How to Shear a Sheep
Knowing how to shear a sheep requires constant practice and time. Sometimes, it may be very difficult to find a perfect person for your sheep shearing job. However, you can consider doing the job by yourself. If you have not shared sheep before, here is an easy step-by-step guide to shearing sheep. Follow the instructions carefully and you will be fine:
Step 1: Prepare Your Equipment
Start by putting together all the equipment you will need. Having high-quality sheep shearing equipment is very essential in sheep shearing. Your equipment is the first thing you’ll need to consider. It doesn’t matter how much knowledge or how little your experience is, one thing that matters is having high-quality equipment to make this process much easier and safer for you and your sheep. As I said, almost every shearer uses electric clippers these days. Of course, you’ll have to pay a little extra for this, but don’t forget to look for shears that have more teeth on the comb. Your shear also needs to be sharp enough before you start cutting. Dull equipment will only make it difficult for you to use and can be dangerous for you and your sheep. So make sure you have all your supplies ready and in place before you begin.
Step 2: Prepare the Shearing Area
Next, carefully prepare the area where you plan to shear your sheep. The shearing area should be as dry as possible and should be located in a short of a confined area. If you have loading chutes, that is perfect, but if you don’t, don’t worry- a pen will be good enough. Also, make sure your sheep are not wet before you begin. This is because wet wool is not accepted on the market, and the sheep involved can even get an electric shock. Finally, make sure you don’t feed them during the shearing time to reduce the amount of waste produced. Always keep the shearing floor clean and dry before you start shearing.
Step 3: Position Your Sheep
The next step in this process is to position your sheep appropriately. There are usually five main positions that you can use to ensure that you reach all areas on the sheep. First, you tip the sheep on their back. Gently prop them up on their shoulders between your knees for extra support. Next, expose the belly of the sheep while the four legs are up in the air. While doing this, ensure that the sheep are very comfortable to reduce the struggle while shearing. This particular position is the most appropriate as it gives you the time to shear the sheep easily and with less struggle.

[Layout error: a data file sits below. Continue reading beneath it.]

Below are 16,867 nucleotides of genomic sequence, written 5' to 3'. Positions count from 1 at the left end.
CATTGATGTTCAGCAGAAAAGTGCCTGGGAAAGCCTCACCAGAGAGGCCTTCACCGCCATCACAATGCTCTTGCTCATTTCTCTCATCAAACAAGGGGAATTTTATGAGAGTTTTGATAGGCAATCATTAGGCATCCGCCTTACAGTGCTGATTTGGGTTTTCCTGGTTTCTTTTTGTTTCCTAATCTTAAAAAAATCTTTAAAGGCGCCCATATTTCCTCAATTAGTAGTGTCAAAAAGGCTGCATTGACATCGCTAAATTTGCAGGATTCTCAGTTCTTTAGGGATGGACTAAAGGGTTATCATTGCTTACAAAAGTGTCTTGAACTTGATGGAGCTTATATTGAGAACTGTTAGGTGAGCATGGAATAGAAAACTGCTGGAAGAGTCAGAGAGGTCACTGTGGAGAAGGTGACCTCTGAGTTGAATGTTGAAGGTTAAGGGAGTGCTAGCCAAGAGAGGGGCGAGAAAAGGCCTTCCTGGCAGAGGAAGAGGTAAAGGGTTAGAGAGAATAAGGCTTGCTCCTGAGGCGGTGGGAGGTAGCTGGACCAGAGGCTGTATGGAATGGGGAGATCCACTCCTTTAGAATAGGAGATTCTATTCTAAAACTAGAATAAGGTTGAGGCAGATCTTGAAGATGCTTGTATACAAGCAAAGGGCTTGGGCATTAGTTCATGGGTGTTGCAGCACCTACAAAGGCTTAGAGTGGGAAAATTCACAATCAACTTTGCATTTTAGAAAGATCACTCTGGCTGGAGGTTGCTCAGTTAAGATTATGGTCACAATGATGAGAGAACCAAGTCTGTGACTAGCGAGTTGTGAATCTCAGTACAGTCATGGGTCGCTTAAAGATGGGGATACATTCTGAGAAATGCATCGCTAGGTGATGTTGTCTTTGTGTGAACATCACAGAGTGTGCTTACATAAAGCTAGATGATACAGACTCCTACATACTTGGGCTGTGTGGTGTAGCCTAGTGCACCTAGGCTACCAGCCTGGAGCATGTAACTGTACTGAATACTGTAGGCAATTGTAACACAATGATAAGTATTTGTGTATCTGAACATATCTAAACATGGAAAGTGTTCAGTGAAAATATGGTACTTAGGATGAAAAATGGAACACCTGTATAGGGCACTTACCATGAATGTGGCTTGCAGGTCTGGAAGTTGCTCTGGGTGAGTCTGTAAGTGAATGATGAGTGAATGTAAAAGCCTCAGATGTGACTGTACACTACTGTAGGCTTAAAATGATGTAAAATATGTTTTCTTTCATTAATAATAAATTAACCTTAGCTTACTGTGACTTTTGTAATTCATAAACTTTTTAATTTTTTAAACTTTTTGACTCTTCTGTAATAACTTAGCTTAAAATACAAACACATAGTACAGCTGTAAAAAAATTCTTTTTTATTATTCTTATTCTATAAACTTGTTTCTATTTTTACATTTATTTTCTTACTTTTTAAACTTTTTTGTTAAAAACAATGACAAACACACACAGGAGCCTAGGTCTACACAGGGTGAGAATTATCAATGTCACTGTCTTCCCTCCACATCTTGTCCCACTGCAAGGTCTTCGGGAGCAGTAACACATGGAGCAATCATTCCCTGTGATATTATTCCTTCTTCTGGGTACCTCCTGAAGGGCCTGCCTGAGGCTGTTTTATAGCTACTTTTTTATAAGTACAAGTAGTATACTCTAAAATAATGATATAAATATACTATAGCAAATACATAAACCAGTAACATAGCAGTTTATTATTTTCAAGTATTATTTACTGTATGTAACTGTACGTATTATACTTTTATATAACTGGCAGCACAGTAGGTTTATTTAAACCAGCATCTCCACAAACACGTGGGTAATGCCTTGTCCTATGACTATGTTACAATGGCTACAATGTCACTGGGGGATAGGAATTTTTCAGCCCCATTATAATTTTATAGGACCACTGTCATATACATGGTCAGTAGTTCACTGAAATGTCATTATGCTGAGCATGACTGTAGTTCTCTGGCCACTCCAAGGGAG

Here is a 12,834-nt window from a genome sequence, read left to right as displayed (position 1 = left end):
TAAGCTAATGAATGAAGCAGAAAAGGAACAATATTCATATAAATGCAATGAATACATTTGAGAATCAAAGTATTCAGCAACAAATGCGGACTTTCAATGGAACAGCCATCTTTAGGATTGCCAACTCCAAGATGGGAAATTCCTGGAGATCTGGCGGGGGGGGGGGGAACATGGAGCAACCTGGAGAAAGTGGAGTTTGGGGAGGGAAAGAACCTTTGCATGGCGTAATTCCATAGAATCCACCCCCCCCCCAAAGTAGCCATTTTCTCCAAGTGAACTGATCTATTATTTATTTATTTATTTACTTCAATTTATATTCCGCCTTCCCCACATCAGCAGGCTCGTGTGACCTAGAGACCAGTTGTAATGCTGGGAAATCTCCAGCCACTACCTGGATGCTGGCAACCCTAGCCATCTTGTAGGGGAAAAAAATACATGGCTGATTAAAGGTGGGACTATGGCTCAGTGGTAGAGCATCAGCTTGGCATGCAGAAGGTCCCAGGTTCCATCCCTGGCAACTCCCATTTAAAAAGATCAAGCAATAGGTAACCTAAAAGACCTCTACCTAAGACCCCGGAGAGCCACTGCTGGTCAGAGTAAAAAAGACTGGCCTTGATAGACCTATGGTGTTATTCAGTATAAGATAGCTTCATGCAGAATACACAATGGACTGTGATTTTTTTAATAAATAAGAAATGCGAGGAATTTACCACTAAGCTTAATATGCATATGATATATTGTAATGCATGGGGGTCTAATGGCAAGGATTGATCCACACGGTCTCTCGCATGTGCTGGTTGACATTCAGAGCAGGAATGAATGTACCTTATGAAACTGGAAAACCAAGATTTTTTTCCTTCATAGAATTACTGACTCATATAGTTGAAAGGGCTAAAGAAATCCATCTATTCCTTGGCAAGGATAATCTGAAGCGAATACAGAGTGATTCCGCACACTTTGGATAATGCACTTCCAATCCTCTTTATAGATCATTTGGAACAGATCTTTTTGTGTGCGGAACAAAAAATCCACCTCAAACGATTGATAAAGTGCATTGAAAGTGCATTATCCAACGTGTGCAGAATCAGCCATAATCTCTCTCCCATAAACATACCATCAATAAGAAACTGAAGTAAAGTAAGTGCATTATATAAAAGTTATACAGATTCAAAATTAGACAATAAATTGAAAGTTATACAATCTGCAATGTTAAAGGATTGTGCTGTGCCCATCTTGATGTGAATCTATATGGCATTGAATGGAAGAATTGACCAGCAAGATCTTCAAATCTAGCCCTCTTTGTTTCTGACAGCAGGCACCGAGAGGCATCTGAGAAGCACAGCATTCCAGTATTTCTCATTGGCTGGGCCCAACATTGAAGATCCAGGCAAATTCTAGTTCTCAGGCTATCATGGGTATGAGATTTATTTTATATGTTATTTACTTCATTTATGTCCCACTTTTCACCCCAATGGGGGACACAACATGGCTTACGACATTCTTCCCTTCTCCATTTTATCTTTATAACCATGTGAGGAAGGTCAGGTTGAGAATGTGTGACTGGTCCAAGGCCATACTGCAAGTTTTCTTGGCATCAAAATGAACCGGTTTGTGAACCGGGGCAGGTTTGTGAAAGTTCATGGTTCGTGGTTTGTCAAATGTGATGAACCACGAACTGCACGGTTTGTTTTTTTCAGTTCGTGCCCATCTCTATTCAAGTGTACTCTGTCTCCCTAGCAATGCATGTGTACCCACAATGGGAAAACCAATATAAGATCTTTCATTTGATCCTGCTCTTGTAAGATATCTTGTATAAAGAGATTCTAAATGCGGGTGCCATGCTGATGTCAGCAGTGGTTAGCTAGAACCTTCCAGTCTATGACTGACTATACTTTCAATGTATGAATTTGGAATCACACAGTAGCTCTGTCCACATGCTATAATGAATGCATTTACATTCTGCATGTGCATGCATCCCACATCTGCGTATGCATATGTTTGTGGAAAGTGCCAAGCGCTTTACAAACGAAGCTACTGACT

Step 4: Start Sharing the Sheep from the Belly
It is always advisable to start shearing the sheep from the belly because the belly wool is the dirtiest and the least marketable. Hence, this is the best place to begin shaving your animal. Ensure to use long strokes, while shearing the wool from the breastbone to the flank area.
Your first pass or blow should be on the right-hand side, while the second on your left. Next, you’ll scoop up the rest of the wool in between. To achieve a better outcome, make sure the first and the second belly is wide set apart. If done correctly, the process of moving down the line while shearing will be a lot faster and less difficult.
Step 5: Shear the Inside of the Hind Legs and Crotch
After shearing the belly, the next step is to shear the inside of the hind legs and the crotch. Firmly hold the sheep between the knees, then bring the shears up along the inside of the right leg. Next, bring the shears across to remove the wool around the crotch. This should be done repeatedly to ensure that all the wool is removed completely.
Run the shears down the inside of the right leg. When shaving a ewe, beware of the teats. To prevent accidentally shaving the teats off, it is advisable to cover the teats with one hand while you use the other to shear the sheep.
Step 6: Switch Position and Shear the Left Hind Leg and Tail
After shearing the right hind leg, change your position. You will need to turn approximately 90 degrees so that your right knee is in front of the brisket and the sheep’s right foreleg is in between your legs, the left side exposed. Shear the wool from the sheep’s left hind leg, starting with the toe and working your way up towards the hindquarters, then finish on the near side of the backbone.
Move your right leg a little backward to gain better access to the sheep’s tail, then position the comb of the shears in a way that it will enter the wool at the top of the tail. Make a blow from the top of the tail upwards along the backbone, repeat the process once or twice until you have cleared the wool from this area completely.
Step 7: Switch Position and Shear the Chest, Neck, and Chin
Next, change your position by placing your right foot in between the sheep’s hind legs and your left foot at the base of its spine, while holding its body firmly between your knees. Then use your left hand to grab the sheep below the chin and gently pull it’s head backward.